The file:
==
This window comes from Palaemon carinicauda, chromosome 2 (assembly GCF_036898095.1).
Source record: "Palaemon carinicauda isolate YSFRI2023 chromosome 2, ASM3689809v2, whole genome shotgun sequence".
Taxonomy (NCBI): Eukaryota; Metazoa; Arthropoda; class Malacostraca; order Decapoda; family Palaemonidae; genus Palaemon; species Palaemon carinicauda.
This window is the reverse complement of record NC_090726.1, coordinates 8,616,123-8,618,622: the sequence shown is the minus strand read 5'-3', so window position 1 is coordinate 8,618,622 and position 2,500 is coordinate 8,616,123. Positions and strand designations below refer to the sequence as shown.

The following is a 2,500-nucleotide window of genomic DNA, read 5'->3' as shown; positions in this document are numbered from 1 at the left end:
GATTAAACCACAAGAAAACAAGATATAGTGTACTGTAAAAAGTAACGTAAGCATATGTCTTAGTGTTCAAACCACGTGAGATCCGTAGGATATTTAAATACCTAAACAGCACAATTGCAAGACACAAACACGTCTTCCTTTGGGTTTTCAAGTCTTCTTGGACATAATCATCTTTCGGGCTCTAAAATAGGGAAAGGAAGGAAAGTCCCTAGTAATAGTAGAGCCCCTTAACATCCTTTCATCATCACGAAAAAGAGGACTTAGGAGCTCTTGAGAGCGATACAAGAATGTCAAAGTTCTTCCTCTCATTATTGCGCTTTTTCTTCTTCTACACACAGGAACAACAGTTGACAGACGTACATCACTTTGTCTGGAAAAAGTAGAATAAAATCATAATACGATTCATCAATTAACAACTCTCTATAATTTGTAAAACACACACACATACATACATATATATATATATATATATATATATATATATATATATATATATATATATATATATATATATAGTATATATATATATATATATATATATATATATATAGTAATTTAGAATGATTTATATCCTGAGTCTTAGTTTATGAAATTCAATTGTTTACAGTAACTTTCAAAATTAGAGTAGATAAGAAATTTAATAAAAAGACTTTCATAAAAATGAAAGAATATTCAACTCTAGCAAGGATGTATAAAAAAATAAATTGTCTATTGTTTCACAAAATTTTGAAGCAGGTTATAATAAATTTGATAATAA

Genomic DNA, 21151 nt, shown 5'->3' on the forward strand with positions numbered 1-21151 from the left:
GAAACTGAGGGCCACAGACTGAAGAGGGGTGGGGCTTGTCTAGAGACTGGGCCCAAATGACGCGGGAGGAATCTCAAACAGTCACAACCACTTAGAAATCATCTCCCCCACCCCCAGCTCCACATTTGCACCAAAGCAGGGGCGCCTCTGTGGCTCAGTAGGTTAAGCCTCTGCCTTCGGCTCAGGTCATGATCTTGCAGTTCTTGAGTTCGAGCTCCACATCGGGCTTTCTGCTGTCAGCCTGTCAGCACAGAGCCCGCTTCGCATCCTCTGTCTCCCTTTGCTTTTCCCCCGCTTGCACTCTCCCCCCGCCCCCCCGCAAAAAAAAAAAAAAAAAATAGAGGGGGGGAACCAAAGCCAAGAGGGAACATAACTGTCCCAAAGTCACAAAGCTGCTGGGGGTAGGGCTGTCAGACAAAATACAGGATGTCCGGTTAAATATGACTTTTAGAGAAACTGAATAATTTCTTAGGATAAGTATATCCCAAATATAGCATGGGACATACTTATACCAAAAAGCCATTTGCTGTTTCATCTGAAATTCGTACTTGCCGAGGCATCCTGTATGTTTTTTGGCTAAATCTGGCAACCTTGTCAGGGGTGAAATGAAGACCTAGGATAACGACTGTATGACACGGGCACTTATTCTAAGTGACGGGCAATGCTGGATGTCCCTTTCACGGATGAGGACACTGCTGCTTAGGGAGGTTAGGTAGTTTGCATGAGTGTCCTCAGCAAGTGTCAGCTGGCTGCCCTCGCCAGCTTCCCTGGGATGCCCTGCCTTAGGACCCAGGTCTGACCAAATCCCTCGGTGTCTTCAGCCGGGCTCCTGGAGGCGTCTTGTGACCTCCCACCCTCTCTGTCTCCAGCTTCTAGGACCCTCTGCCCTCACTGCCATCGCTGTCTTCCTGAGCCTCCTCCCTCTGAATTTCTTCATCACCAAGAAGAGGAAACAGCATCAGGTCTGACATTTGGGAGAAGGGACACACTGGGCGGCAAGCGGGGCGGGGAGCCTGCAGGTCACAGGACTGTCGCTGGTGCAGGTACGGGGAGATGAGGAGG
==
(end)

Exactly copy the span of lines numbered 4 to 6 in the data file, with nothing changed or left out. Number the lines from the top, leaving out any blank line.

This window is the reverse complement of record NC_090726.1, coordinates 8,616,123-8,618,622: the sequence shown is the minus strand read 5'-3', so window position 1 is coordinate 8,618,622 and position 2,500 is coordinate 8,616,123. Positions and strand designations below refer to the sequence as shown.

The following is a 2,500-nucleotide window of genomic DNA, read 5'->3' as shown; positions in this document are numbered from 1 at the left end:
GATTAAACCACAAGAAAACAAGATATAGTGTACTGTAAAAAGTAACGTAAGCATATGTCTTAGTGTTCAAACCACGTGAGATCCGTAGGATATTTAAATACCTAAACAGCACAATTGCAAGACACAAACACGTCTTCCTTTGGGTTTTCAAGTCTTCTTGGACATAATCATCTTTCGGGCTCTAAAATAGGGAAAGGAAGGAAAGTCCCTAGTAATAGTAGAGCCCCTTAACATCCTTTCATCATCACGAAAAAGAGGACTTAGGAGCTCTTGAGAGCGATACAAGAATGTCAAAGTTCTTCCTCTCATTATTGCGCTTTTTCTTCTTCTACACACAGGAACAACAGTTGACAGACGTACATCACTTTGTCTGGAAAAAGTAGAATAAAATCATAATACGATTCATCAATTAACAACTCTCTATAATTTGTAAAACACACACACATACATACATATATATATATATATATATATATATATATATATATATATATATATATATATATATATATATAGTATATATATATATATATATATATATATATATATAGTAATTTAGAATGATTTATATCCTGAGTCTTAGTTTATGAAATTCAATTGTTTACAGTAACTTTCAAAATTAGAGTAGATAAGAAATTTAATAAAAAGACTTTCATAAAAATGAAAGAATATTCAACTCTAGCAAGGATGTATAAAAAAATAAATTGTCTATTGTTTCACAAAATTTTGAAGCAGGTTATAATAAATTTGATAATAA